CEO Christine Locke on Rotary Radio UK

Diversity House was delighted as our CEO, Christine Lock, was invited to share insights on Rotary Radio UK, providing a comprehensive overview of the organisation’s mission and activities. Christine eloquently discussed the charity’s origins, its focus on community integration, and the diverse range of programs addressing social and health inequalities. She highlighted the importance of cultural understanding and the positive impact achieved through Diversity House’s initiatives.

The entire podcast can be listened to via the media player below, or the full transcript can be read at the end of this page.

Podcast Transcript

You’re listening to Rotary Radio UK. And we’re joined this morning by Christine Lock of Diversity House. Christine, good morning. Good morning, and you’re very welcome. Right. Diversity House. Tell me all about it. Diversity House is a charity that we started in 2007. The idea of Diversity House is to promote community integration, reintegration, inclusion, and cohesion. It’s a charity that is community, school, and prison-based.

So, we support people to address social and health inequalities because, as the economist Robert Putnam said, that’s a community that is included, where people feel valued and respected. Those communities have a sense of belonging and will bring their social capital to develop their community. That’s what Diversity House is about.

We need to support people to have this feeling of belonging and to feel supported and respected. They will bring out the assets they have within them to develop their community. What prompted you to start Diversity House in the first place? Yes, that’s a very good question. I moved from London, where I was living in 2000, and moved to Swale in 2001 when I met my husband.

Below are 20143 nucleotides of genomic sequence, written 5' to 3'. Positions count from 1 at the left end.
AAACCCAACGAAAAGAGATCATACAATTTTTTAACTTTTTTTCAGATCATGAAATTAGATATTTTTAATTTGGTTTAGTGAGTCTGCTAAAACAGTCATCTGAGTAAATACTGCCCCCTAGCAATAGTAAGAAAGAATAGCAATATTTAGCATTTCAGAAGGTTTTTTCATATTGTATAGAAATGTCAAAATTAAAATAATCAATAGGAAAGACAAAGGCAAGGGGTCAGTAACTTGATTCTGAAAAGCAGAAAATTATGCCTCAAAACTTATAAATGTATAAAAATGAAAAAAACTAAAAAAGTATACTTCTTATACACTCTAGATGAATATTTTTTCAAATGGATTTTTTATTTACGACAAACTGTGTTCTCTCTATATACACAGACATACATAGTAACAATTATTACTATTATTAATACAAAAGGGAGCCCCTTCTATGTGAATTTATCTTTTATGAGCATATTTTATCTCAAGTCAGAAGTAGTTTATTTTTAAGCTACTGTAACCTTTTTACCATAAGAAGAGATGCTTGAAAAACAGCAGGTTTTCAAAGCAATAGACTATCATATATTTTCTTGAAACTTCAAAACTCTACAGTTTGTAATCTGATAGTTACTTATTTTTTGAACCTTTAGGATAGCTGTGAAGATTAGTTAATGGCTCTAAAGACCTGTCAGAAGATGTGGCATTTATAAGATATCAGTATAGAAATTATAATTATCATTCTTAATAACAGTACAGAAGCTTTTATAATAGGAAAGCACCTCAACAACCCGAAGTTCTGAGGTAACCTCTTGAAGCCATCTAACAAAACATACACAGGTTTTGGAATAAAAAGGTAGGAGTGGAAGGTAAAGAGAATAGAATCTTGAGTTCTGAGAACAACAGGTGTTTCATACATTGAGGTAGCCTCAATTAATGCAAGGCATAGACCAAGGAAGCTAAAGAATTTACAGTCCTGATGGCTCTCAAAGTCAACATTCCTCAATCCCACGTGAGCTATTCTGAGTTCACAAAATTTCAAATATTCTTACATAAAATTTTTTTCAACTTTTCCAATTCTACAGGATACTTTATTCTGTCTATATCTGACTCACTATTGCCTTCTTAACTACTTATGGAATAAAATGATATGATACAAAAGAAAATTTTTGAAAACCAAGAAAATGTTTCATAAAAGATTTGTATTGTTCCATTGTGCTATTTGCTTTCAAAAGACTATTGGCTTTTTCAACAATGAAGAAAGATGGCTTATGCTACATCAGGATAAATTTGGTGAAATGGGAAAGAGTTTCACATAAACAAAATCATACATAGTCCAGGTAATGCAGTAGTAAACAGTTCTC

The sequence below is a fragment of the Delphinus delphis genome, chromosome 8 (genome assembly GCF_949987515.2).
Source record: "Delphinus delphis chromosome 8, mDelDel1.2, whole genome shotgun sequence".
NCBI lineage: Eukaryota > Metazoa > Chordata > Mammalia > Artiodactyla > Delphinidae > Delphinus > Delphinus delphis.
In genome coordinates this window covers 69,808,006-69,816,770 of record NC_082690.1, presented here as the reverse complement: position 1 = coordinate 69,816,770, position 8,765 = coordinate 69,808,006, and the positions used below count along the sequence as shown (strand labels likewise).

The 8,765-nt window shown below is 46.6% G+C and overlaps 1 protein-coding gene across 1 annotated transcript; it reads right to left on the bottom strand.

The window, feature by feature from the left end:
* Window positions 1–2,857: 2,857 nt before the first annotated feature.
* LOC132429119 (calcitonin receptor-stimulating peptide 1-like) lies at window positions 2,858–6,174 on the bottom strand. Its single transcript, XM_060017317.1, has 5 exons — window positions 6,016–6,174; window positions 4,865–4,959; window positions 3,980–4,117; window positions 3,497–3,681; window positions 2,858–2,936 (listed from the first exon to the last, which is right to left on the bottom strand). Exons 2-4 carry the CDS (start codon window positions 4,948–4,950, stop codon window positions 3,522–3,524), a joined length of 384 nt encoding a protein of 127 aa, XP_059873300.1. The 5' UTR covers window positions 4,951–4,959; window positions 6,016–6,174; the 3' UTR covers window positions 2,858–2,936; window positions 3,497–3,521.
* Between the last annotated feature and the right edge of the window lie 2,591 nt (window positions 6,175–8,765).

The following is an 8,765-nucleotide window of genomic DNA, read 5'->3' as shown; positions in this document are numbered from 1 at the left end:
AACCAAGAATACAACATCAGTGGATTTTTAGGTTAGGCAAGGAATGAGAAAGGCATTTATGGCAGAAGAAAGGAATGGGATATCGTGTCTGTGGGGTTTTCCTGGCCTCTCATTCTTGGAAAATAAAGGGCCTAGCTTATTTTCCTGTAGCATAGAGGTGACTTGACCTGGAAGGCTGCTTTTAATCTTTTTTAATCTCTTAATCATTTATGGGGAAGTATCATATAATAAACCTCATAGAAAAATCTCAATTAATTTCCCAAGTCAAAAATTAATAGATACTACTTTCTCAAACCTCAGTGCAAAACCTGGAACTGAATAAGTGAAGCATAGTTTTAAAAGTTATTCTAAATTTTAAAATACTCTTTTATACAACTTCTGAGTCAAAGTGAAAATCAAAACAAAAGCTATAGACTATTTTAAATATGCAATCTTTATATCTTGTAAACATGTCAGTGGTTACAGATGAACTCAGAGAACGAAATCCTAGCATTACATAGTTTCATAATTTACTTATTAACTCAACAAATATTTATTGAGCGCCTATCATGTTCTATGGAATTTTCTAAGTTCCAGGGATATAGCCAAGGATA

When I came here in 2001, Swale was predominantly a mainstream community. There were very few people from a minority background. I sensed this fear, people not understanding one another, especially for me with my background. I experienced that kind of treatment, but I felt that it’s left for me to show people that I’m harmless, to show people that I’m the same as every other person.

We may have different cultures, but our different cultures are very enriching. If we can pull our cultures together and have this cultural understanding and build cultural bridges, we may see ourselves as friends and help one another. In doing so, we have harmony and a cohesive community where we feel comfortable bringing out our social assets and social capital to build this place up.

And that’s why I started Diversity House in 2007. Where does your funding come from? Funding comes from different streams. We have in-kind funding from individuals who give us donations or provide expertise through volunteers. We also write funding bids for trusts and organizations like the National Lottery, Lloyds TSB, Kent County Council, Borough Council, and other trusts, securing funding.

We also generate our own funding through expertise. I teach, do consultancy, presentations, evaluations, and audits on equality, diversity, and inclusion for organizations. The staff initially were all volunteers when we started Diversity House. After six, seven years, we were able to write funding bids, so now we have a mix of volunteers and paid staff.